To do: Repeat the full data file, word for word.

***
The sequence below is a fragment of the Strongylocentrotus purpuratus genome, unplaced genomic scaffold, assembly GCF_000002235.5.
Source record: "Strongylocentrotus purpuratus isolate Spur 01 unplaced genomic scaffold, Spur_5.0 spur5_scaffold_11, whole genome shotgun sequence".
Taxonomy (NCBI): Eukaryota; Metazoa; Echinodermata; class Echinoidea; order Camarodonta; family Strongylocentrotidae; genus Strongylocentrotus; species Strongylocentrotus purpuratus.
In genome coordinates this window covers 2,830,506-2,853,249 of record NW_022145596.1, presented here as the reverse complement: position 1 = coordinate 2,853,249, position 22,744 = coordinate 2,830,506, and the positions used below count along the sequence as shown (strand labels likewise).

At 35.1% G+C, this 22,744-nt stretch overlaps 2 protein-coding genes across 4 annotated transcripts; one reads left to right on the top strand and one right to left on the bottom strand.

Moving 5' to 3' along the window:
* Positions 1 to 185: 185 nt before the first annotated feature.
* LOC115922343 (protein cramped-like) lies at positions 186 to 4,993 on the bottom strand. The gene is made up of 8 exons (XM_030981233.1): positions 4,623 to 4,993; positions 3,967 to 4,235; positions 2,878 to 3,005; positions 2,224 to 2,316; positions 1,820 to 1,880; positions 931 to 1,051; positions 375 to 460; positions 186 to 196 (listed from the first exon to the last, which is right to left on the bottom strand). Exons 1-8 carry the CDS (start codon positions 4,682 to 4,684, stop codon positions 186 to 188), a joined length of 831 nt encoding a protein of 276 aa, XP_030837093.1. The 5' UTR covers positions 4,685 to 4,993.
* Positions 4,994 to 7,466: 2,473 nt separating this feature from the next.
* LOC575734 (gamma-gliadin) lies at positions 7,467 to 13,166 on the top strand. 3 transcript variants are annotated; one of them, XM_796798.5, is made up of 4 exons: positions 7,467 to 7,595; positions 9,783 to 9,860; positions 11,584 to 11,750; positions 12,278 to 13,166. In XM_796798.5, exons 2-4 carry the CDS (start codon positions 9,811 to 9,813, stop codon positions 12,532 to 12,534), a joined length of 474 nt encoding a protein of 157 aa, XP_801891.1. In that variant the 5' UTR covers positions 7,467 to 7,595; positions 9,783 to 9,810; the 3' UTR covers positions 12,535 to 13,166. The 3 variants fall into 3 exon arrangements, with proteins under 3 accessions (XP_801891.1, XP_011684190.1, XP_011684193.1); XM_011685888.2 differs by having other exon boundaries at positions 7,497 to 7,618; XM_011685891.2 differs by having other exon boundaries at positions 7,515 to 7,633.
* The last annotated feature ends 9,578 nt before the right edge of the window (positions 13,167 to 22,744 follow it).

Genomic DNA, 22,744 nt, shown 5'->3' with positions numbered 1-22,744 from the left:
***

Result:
The sequence below is a fragment of the Strongylocentrotus purpuratus genome, unplaced genomic scaffold, assembly GCF_000002235.5.
Source record: "Strongylocentrotus purpuratus isolate Spur 01 unplaced genomic scaffold, Spur_5.0 spur5_scaffold_11, whole genome shotgun sequence".
Taxonomy (NCBI): Eukaryota; Metazoa; Echinodermata; class Echinoidea; order Camarodonta; family Strongylocentrotidae; genus Strongylocentrotus; species Strongylocentrotus purpuratus.
In genome coordinates this window covers 2,830,506-2,853,249 of record NW_022145596.1, presented here as the reverse complement: position 1 = coordinate 2,853,249, position 22,744 = coordinate 2,830,506, and the positions used below count along the sequence as shown (strand labels likewise).

At 35.1% G+C, this 22,744-nt stretch overlaps 2 protein-coding genes across 4 annotated transcripts; one reads left to right on the top strand and one right to left on the bottom strand.

Moving 5' to 3' along the window:
* Positions 1 to 185: 185 nt before the first annotated feature.
* LOC115922343 (protein cramped-like) lies at positions 186 to 4,993 on the bottom strand. The gene is made up of 8 exons (XM_030981233.1): positions 4,623 to 4,993; positions 3,967 to 4,235; positions 2,878 to 3,005; positions 2,224 to 2,316; positions 1,820 to 1,880; positions 931 to 1,051; positions 375 to 460; positions 186 to 196 (listed from the first exon to the last, which is right to left on the bottom strand). Exons 1-8 carry the CDS (start codon positions 4,682 to 4,684, stop codon positions 186 to 188), a joined length of 831 nt encoding a protein of 276 aa, XP_030837093.1. The 5' UTR covers positions 4,685 to 4,993.
* Positions 4,994 to 7,466: 2,473 nt separating this feature from the next.
* LOC575734 (gamma-gliadin) lies at positions 7,467 to 13,166 on the top strand. 3 transcript variants are annotated; one of them, XM_796798.5, is made up of 4 exons: positions 7,467 to 7,595; positions 9,783 to 9,860; positions 11,584 to 11,750; positions 12,278 to 13,166. In XM_796798.5, exons 2-4 carry the CDS (start codon positions 9,811 to 9,813, stop codon positions 12,532 to 12,534), a joined length of 474 nt encoding a protein of 157 aa, XP_801891.1. In that variant the 5' UTR covers positions 7,467 to 7,595; positions 9,783 to 9,810; the 3' UTR covers positions 12,535 to 13,166. The 3 variants fall into 3 exon arrangements, with proteins under 3 accessions (XP_801891.1, XP_011684190.1, XP_011684193.1); XM_011685888.2 differs by having other exon boundaries at positions 7,497 to 7,618; XM_011685891.2 differs by having other exon boundaries at positions 7,515 to 7,633.
* The last annotated feature ends 9,578 nt before the right edge of the window (positions 13,167 to 22,744 follow it).

Genomic DNA, 22,744 nt, shown 5'->3' with positions numbered 1-22,744 from the left: